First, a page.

Workers Can Finally Return to the Worksite, but Are They Willing to Ditch Their Pajamas?

By Kelly Anderson July 14, 2021
Workers Can Finally Return to the Worksite, but Are They Willing to Ditch Their Pajamas?

​A year and a half of remote work allowed many employees—over Zoom meetings and the like—to wear pajamas, sweatpants and T-shirts as acceptable professional wear. Some employees even stopped wearing pants as videoconference calls allowed for greater flexibility in wardrobe selection.

Those dress-down days may be coming to a close, however, as many companies begin returning to in-person work. The transition to the physical workspace has forced managers to confront a difficult task: how to reinforce expectations around professional clothing after more than a year of relaxed dress codes.

Ben Lamarche, general manager of Lock Search Group, a recruiting firm in Toronto, decided to make the flexibility of remote work permanent in his office's dress code. Lock Search Group already had "Flexible Fridays" before the pandemic, where employees could dress in business-casual clothing to celebrate the end of the workweek.

As the pandemic subsided and people returned to the worksite, Lamarche changed his dress code to a full-time flexible model, where employees could use their own judgment about what is appropriate to wear in the office.

Lamarche did not provide any official guidelines when he changed the dress code, but his employees have adjusted—opting to wear button-down shirts instead of suits and switching out dress shoes for slip-on sneakers.

"We haven't had a case of someone coming to the office with sweats, flip flops, Crocs or sleeping T-shirts," said Lamarche. "Our people have approached the policy modestly and reasonably."

Lamarche said the decision has benefited employees' well-being without sacrificing professionalism.

"It is finally evident that although you do need to be professional and make a good impression, you don't have to be dressed to the nines to be productive or to do good work," Lamarche said.

Employers have embraced more informal dress codes in recent years, according to Harvey Linder, an employment lawyer at Culhane Meadows PLLC in Atlanta, who helps companies write employee handbooks and dress codes.

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That trend continued during the pandemic. Nearly two-thirds of U.S. workers polled who were working remotely during the COVID-19 pandemic were wearing more casual clothes. Seventeen percent wore pajamas as their typical daily work attire, according to a Society for Human Resource Management poll conducted with NORC, an independent research organization.

"I think the bottom line is we are going to be far more relaxed when we go back," Linder said.

Other managers have opted to gradually return to pre-pandemic dress norms. Robert Johnson, founder of Sawinery, a woodworking supply company based in Connecticut, is doing just that.

Sawinery's dress code will allow employees to wear casual clothing for three days of the week, while formal dress will be required for the other two. Johnson's definition of "casual" allows employees to wear jeans and collared shirts on casual days and more formal attire—such as suit jackets and dress pants—during the other two days of the week.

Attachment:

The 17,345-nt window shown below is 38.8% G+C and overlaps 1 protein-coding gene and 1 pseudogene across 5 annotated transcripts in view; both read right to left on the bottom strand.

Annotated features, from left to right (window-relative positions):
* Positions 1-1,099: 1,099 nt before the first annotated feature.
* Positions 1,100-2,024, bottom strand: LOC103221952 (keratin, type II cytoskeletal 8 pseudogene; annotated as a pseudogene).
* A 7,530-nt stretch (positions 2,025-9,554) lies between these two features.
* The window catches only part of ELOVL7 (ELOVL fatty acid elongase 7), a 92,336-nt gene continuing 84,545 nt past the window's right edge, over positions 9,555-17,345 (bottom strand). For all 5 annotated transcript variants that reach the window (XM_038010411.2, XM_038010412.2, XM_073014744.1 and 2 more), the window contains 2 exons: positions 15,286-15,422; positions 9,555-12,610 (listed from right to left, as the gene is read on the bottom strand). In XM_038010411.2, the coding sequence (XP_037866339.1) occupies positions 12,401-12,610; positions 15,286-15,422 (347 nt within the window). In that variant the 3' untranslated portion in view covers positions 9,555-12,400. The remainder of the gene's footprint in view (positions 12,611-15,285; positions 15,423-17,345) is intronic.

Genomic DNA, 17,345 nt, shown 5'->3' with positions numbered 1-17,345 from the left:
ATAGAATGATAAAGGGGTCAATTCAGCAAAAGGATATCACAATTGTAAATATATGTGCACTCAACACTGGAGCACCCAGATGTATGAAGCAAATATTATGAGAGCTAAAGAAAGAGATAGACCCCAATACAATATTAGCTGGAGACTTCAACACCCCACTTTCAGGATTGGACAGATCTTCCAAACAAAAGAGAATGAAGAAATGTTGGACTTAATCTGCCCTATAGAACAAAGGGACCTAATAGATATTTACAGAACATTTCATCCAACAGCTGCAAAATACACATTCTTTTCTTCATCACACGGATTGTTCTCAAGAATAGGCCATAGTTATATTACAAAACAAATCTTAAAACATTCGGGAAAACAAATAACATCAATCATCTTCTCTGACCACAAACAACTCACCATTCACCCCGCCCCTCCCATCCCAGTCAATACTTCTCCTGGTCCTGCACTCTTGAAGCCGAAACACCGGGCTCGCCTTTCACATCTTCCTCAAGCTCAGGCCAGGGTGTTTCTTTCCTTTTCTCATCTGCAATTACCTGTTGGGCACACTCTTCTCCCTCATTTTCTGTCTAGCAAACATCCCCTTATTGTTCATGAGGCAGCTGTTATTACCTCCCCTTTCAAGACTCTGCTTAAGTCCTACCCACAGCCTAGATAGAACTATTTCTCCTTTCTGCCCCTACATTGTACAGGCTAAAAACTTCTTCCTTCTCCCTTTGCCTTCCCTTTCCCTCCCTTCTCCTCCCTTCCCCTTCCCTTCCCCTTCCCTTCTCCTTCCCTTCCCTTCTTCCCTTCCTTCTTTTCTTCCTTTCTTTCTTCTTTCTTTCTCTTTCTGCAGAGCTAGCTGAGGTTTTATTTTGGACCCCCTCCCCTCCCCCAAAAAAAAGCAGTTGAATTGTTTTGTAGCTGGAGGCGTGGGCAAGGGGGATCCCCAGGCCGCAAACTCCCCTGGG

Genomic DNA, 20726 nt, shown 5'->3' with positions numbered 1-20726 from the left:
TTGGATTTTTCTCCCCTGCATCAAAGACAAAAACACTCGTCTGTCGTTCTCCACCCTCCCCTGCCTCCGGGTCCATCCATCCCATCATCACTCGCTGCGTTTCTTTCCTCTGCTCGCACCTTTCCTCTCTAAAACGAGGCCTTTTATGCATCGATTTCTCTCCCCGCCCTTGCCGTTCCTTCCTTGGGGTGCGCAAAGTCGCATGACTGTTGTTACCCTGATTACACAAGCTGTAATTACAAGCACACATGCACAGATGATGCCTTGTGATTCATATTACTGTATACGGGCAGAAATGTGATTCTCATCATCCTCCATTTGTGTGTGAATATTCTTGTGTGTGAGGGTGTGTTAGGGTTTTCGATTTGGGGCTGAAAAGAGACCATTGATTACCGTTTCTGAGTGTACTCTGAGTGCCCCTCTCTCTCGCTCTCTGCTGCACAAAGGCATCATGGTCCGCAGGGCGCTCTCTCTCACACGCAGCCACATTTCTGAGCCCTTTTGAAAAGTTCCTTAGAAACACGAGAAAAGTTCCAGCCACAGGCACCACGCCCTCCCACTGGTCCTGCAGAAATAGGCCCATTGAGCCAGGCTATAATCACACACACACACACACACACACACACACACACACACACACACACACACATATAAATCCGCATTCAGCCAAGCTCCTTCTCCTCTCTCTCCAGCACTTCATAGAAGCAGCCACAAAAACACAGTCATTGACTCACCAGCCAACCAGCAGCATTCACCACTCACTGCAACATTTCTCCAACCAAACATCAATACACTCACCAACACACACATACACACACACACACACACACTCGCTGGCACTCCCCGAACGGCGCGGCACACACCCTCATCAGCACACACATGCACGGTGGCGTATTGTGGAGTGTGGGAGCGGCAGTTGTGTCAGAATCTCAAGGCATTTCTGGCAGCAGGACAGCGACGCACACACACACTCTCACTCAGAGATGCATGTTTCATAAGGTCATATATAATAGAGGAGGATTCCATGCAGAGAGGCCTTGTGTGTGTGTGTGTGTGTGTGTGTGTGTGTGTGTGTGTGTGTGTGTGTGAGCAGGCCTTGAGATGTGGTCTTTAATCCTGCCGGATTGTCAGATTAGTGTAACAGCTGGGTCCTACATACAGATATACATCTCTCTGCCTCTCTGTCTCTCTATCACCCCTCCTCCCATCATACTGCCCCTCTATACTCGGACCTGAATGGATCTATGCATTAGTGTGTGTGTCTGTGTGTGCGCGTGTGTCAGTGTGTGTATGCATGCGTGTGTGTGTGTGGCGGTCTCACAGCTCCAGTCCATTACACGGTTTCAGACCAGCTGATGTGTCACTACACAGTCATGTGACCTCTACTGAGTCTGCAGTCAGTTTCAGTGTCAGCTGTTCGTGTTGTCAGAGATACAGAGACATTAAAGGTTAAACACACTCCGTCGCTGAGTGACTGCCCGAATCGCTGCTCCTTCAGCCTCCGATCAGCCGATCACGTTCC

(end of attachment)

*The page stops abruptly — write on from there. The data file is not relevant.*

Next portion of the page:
Johnson said he plans to use this system for the first month of in-person work to help his employees reacclimate to dressing up.

"This plan is so we can give freedom to employees without sacrificing their productivity," Johnson said. Sawinery will increase the number of formal dress code days each month until employees are back to wearing formal professional wear full time, according to Johnson.

Anthony Martin, CEO of Reno, Nev.-based insurance agency Choice Mutual, opted to reinstate his company's pre-pandemic dress code when his employees returned to the office.

"I believe that professional attire is an important psychological element of staying productive and maintaining the correct mindset for the task at hand," Martin said. "While we're more than capable of carrying out our responsibilities in loungewear, it doesn't cultivate the best working environment or set a proper example."

Martin sent a reminder e-mail to his employees before they returned to the office about expectations for their clothing choices. They took the news positively, he said.

Studies have found that adhering to a formal dress code can increase productivity among workers. Scientific American reported in 2016 that wearing formal attire has been linked with increases in abstract thinking and higher rates of success in business negotiations.

Linder recommends that managers set clear expectations before employees return to in-person work so that any new dress guidelines don't come as a surprise while employees handle other challenges of returning to the worksite.

"Employers certainly are entitled to respect from their employees, but I also think employers have to be fair in setting expectations," Linder said. "Employees have been so used to being in shorts and sweatpants for the last year [that] whether it's consciously or unconsciously, they're going to push the issue."

Written guidance can be especially helpful.

Linder recommends that managers send out memos with guidelines on any changes to dress code sections of employee handbooks, as well as reminders about clothing expectations.

"It's very important for employers to make certain that the employees understand what behavior is expected of them," Linder said.

Kelly Anderson is a freelance writer based in Washington, D.C.



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